• Private - A single person or family uses these indoor or outdoor crypts.

Mausoleum crypts are also available in many different forms, no matter if they’re indoor, outdoor, or private:

  • Single space - This holds a single casket.
  • Side-by-side - Two caskets lie next to each other.
  • End-to-end - This is a type of companion crypt similar to burial’s double-depth plot, but caskets lie end to end rather than stacked on top of each other.
  • Westminster - Also called a family crypt, this holds as many people as you wish, usually family members. Caskets may be placed side by side, end to end, or on top of one another. Each one may have its own marker, or there may be one large marker for the whole family.


Columbariums are similar to mausoleum crypts, but they’re only used to entomb cremated remains. They use niches (wall spaces) to hold urns and may be located indoors or outdoors. Columbariums are locked, but they sometimes have glass or plastic exteriors to display urns.

Private Mausoleum

Private mausoleums are large areas in cemeteries devoted to one family, and they contain multiple burial sites. They can be outdoor spaces that include a combination of below- and above-ground burial plots, or they can be individual buildings that hold the remains of a single family. Many people choose to add personal touches, like statues, benches, plaques, or custom memorials. Private mausoleums are blocked off by gates, fencing, shrubs, or other structures to ensure privacy.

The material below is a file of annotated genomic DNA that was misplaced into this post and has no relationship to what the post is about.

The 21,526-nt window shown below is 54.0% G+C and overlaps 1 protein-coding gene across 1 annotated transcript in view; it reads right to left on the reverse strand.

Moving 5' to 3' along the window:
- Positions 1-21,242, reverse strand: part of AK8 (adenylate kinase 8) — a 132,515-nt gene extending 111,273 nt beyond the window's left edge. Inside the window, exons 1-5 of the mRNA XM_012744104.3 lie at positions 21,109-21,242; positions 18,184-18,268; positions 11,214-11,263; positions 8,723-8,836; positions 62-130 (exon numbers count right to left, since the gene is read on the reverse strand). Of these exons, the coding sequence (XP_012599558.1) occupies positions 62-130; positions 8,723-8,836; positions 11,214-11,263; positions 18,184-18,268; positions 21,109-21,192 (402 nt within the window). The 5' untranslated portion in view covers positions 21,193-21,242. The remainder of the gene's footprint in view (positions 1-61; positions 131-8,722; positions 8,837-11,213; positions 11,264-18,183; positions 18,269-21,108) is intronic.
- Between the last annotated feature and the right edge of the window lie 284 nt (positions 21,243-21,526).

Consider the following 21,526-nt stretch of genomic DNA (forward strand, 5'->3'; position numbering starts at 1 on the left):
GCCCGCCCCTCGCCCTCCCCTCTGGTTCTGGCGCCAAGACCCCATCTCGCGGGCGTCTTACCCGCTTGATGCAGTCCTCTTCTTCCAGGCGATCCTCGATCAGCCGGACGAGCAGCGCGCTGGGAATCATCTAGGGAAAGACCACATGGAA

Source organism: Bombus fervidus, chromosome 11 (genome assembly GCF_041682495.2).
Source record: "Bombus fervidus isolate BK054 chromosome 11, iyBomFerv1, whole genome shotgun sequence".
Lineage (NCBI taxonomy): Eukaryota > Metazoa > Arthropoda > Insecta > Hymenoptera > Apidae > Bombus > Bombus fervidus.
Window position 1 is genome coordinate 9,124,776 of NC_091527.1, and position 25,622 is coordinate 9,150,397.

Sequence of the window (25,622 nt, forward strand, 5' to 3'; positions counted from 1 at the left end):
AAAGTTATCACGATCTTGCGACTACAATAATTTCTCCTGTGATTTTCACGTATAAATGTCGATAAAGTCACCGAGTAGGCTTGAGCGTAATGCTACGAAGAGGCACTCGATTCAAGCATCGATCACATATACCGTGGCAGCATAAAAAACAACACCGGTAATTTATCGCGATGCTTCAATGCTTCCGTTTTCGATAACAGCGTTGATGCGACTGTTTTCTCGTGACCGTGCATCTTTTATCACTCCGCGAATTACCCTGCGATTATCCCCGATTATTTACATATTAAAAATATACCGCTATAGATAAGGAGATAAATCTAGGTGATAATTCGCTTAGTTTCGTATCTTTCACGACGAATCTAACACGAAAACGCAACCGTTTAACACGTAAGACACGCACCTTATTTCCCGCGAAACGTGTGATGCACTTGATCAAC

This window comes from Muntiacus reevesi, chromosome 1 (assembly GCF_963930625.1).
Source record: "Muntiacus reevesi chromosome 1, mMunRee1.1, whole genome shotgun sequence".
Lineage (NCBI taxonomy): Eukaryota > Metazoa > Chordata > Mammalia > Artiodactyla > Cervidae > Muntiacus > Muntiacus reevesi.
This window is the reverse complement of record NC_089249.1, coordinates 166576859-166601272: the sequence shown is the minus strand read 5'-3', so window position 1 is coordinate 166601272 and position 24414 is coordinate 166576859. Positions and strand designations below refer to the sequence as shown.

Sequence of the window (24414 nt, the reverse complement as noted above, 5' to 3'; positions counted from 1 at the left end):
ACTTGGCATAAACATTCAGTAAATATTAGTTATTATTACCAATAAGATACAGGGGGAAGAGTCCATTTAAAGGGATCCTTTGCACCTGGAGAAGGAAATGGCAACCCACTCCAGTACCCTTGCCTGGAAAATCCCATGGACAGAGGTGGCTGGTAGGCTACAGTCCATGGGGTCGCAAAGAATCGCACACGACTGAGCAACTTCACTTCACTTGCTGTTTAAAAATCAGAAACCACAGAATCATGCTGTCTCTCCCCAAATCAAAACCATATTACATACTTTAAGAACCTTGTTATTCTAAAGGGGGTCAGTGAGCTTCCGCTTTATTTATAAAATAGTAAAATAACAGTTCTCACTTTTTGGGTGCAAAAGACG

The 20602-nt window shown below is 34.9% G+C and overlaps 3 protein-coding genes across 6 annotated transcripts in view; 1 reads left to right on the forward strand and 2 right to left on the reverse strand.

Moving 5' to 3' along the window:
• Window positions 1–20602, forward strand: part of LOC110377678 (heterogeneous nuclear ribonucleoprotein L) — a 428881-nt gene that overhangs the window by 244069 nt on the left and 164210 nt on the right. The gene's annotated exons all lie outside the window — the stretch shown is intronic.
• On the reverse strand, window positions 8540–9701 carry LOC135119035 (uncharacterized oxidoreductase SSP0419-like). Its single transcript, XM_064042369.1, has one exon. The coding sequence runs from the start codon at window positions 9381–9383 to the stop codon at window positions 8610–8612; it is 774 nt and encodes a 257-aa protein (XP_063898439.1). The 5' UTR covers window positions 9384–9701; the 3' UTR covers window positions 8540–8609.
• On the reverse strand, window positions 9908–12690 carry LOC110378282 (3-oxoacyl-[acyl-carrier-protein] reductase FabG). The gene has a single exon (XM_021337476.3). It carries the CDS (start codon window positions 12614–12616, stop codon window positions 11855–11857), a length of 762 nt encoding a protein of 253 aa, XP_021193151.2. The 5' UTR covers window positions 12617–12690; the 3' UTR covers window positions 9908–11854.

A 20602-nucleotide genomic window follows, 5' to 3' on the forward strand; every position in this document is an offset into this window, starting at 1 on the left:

Qualified veterans can use the burial benefit from the US Department of Veterans Affairs (VA) to obtain a veteran plot. In addition to a burial space at one of the 144 cemeteries owned by the VA, families of vets can receive these benefits to bury their loved one free of charge:

  • Grave opening and closing
  • Ongoing gravesite care
  • Headstone
  • Burial flag
  • Presidential Memorial Certificate

Spouses and dependants of veterans can also be buried alongside the vet at no cost.

Plots for Green Burials

Green burial plots hold unembalmed bodies in natural containers. Both the body and the biodegradable casket naturally decompose in the ground.


Pre-owned burial plots are sold by private individuals who pre-purchased a plot. Many people pre-plan their funeral and burial but later change their plans because they divorce, remarry, or move out of the area. Other people run into hard times financially and sell their plot to bring in some money. In any case, you can usually buy them for a discounted price.

Average Plot Cost by Type of Cemetery

The average cost of a plot depends on many factors. These may include:

  • Whether the cemetery is public or private
  • Plot size
  • The location of the space in the cemetery